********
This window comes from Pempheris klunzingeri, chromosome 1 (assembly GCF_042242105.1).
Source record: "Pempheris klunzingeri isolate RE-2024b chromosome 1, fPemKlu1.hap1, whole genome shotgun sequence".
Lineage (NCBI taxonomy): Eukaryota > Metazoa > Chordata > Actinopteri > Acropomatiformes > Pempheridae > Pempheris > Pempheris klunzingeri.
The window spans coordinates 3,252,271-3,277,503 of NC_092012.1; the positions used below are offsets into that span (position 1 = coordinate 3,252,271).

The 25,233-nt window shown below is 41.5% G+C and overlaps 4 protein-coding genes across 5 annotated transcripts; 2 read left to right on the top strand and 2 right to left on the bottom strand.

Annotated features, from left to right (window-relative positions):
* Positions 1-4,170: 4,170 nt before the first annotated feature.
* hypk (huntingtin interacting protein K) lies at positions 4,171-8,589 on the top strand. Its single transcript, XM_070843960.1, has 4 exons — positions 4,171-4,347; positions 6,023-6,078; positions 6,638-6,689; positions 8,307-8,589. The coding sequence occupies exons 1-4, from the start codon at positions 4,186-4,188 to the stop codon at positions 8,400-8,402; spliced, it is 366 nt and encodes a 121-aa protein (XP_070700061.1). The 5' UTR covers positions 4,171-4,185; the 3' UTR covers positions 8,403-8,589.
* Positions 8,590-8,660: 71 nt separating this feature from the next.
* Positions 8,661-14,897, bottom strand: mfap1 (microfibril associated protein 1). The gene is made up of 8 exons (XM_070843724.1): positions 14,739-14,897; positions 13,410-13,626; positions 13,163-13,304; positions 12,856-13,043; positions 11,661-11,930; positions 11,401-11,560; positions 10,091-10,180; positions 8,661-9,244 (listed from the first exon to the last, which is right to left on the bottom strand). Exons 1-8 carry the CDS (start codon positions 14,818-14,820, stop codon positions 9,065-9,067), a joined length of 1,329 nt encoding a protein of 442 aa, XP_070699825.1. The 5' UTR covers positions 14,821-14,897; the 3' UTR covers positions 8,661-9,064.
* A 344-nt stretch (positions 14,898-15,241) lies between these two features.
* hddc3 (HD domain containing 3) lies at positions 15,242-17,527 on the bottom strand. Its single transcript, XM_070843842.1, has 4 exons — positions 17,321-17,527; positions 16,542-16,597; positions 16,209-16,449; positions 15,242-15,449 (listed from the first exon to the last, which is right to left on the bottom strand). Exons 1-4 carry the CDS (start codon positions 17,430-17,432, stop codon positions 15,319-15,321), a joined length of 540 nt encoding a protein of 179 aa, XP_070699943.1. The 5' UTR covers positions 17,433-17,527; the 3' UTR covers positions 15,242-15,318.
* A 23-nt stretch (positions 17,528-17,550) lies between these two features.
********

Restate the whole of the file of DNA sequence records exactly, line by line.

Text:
This window comes from Pempheris klunzingeri, chromosome 1 (assembly GCF_042242105.1).
Source record: "Pempheris klunzingeri isolate RE-2024b chromosome 1, fPemKlu1.hap1, whole genome shotgun sequence".
Lineage (NCBI taxonomy): Eukaryota > Metazoa > Chordata > Actinopteri > Acropomatiformes > Pempheridae > Pempheris > Pempheris klunzingeri.
The window spans coordinates 3,252,271-3,277,503 of NC_092012.1; the positions used below are offsets into that span (position 1 = coordinate 3,252,271).

The 25,233-nt window shown below is 41.5% G+C and overlaps 4 protein-coding genes across 5 annotated transcripts; 2 read left to right on the top strand and 2 right to left on the bottom strand.

Annotated features, from left to right (window-relative positions):
* Positions 1-4,170: 4,170 nt before the first annotated feature.
* hypk (huntingtin interacting protein K) lies at positions 4,171-8,589 on the top strand. Its single transcript, XM_070843960.1, has 4 exons — positions 4,171-4,347; positions 6,023-6,078; positions 6,638-6,689; positions 8,307-8,589. The coding sequence occupies exons 1-4, from the start codon at positions 4,186-4,188 to the stop codon at positions 8,400-8,402; spliced, it is 366 nt and encodes a 121-aa protein (XP_070700061.1). The 5' UTR covers positions 4,171-4,185; the 3' UTR covers positions 8,403-8,589.
* Positions 8,590-8,660: 71 nt separating this feature from the next.
* Positions 8,661-14,897, bottom strand: mfap1 (microfibril associated protein 1). The gene is made up of 8 exons (XM_070843724.1): positions 14,739-14,897; positions 13,410-13,626; positions 13,163-13,304; positions 12,856-13,043; positions 11,661-11,930; positions 11,401-11,560; positions 10,091-10,180; positions 8,661-9,244 (listed from the first exon to the last, which is right to left on the bottom strand). Exons 1-8 carry the CDS (start codon positions 14,818-14,820, stop codon positions 9,065-9,067), a joined length of 1,329 nt encoding a protein of 442 aa, XP_070699825.1. The 5' UTR covers positions 14,821-14,897; the 3' UTR covers positions 8,661-9,064.
* A 344-nt stretch (positions 14,898-15,241) lies between these two features.
* hddc3 (HD domain containing 3) lies at positions 15,242-17,527 on the bottom strand. Its single transcript, XM_070843842.1, has 4 exons — positions 17,321-17,527; positions 16,542-16,597; positions 16,209-16,449; positions 15,242-15,449 (listed from the first exon to the last, which is right to left on the bottom strand). Exons 1-4 carry the CDS (start codon positions 17,430-17,432, stop codon positions 15,319-15,321), a joined length of 540 nt encoding a protein of 179 aa, XP_070699943.1. The 5' UTR covers positions 17,433-17,527; the 3' UTR covers positions 15,242-15,318.
* A 23-nt stretch (positions 17,528-17,550) lies between these two features.